Coup leader hits out at NLD for abolishing Ma Ba Tha, introducing sex education

Coup leader Min Aung Hlaing has expressed his dissatisfaction with the National League for Democracy’s (NLD) decision to abolish the extremist Buddhist group Ma Ba Tha in 2017.

In a speech published in military-controlled newspapers last week to mark the first anniversary of the establishment of the so-called State Administration Council, the senior general sought to paint the NLD as an enemy of Buddhism. 

“Religious organisations such as Ma Ba Tha, an organisation for the protection of race and religion and other organisations that run religious affairs… were demolished for various reasons,” he said. 

He also appeared to blame the party for a 2020 incident in which the Myanmar boy band Project K danced in front of an image of the Shwedagon Pagoda during a performance in South Korea for the Asia Song Festival. 

“The religious and cultural arenas were destroyed due to the dance wearing shoes on the terrace of the Shwedagon Pagoda,” said an English-language text of the speech that is either erroneous, incorrectly translated, or both. 

“The moral values of young people regarding Myanmar customs and traditions… are also destroyed using online media,” the text said.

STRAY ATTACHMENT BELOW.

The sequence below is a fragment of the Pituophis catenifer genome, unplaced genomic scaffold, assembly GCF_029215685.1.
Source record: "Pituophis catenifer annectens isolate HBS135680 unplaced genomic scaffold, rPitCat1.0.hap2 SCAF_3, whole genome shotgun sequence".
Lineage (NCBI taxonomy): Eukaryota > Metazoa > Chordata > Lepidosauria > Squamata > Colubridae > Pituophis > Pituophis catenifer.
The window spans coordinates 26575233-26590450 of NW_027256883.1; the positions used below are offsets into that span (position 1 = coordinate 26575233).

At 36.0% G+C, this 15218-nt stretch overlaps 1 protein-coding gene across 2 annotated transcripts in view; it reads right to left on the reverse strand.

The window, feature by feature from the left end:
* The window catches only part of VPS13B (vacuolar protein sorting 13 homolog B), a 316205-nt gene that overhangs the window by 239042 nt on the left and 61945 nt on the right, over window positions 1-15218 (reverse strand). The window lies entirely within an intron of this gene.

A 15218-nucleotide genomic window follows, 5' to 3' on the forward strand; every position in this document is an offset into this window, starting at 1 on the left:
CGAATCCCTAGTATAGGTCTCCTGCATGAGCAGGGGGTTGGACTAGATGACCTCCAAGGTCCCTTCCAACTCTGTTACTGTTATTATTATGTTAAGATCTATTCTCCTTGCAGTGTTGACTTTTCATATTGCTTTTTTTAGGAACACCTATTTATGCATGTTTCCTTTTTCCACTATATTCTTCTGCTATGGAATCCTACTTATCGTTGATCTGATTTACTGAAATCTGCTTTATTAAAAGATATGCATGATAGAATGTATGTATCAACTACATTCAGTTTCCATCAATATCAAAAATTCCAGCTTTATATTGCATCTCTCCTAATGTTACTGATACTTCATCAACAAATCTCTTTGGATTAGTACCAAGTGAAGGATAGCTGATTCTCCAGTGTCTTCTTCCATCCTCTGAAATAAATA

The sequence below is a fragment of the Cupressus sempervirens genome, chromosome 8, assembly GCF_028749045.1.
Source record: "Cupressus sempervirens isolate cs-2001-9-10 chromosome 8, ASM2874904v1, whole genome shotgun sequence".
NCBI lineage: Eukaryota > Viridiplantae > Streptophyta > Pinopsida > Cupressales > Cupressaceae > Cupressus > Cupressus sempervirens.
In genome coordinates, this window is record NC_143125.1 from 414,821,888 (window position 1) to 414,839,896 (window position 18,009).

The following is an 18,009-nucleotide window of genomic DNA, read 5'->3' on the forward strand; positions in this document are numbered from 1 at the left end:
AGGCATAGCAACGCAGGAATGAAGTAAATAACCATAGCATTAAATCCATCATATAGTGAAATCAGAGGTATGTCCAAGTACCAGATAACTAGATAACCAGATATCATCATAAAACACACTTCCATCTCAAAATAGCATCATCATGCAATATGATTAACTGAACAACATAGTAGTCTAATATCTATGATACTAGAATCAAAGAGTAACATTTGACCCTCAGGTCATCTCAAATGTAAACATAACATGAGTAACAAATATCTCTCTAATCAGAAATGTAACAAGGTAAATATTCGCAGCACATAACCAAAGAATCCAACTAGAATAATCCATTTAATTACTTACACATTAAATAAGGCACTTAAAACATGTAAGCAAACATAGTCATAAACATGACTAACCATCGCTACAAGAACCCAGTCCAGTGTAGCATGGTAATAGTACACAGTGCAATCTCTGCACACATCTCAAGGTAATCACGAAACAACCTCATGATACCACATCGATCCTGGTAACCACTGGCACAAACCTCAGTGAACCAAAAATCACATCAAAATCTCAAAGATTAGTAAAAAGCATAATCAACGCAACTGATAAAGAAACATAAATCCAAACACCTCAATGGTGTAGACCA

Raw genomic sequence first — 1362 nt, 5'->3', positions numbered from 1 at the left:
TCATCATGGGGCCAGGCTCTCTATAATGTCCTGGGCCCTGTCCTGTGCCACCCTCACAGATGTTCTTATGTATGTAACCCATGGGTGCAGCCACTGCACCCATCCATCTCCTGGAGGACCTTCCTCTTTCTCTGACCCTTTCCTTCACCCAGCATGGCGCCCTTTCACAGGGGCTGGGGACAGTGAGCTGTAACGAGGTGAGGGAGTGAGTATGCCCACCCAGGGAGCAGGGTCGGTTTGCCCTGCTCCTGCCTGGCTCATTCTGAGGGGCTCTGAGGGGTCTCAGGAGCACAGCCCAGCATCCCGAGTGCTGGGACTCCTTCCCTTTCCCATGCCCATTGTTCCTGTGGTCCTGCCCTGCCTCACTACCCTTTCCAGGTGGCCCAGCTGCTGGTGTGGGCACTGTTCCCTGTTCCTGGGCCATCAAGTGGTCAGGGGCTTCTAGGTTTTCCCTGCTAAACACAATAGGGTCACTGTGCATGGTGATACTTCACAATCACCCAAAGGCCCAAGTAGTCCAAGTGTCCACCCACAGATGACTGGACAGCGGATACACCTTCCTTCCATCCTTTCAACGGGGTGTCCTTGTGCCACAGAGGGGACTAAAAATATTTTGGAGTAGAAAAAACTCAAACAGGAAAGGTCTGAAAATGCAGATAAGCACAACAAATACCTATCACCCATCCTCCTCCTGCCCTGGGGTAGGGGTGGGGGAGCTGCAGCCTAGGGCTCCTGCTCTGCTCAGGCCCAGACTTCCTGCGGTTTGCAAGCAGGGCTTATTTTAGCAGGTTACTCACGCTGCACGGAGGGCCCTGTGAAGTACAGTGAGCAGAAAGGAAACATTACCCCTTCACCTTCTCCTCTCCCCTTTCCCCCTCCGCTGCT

U Wayama, a monk from the Spring Revolution Interfaith Network, said the speech was an attempt to gain public support by exploiting Buddhism. “He is taking advantage of religion,” the monk said. 

The coup leader also criticised the NLD government for Covid-19 restrictions that were imposed at various religious buildings. 

“The pagodas and religious buildings were also closed under the reason of COVID-19 and the propaganda was spread as the State economy declined due to monks,” he said.

Ma Ba Tha has strong links to the military and its members have rallied support of military causes on numerous occasions. In December 2020 Min Aung Hlaing gave donations to former Ma Ba Tha chair Insein Ywarma Sayadaw. 

In last week’s speech the coup leader also hit out at the introduction of sex education lessons under the NLD. 

“During the term of the previous government, they restricted the religious training courses for young students and added the sex education lessons that affect Myanmar culture,” he said.

“We need to protect religion from being confused with politics, and we need to conduct systematic measures in order to keep our religion clean and bright,” he added. “It has infiltrated politicians to the point of concealing the true history and inciting hatred against the military among the youths.”

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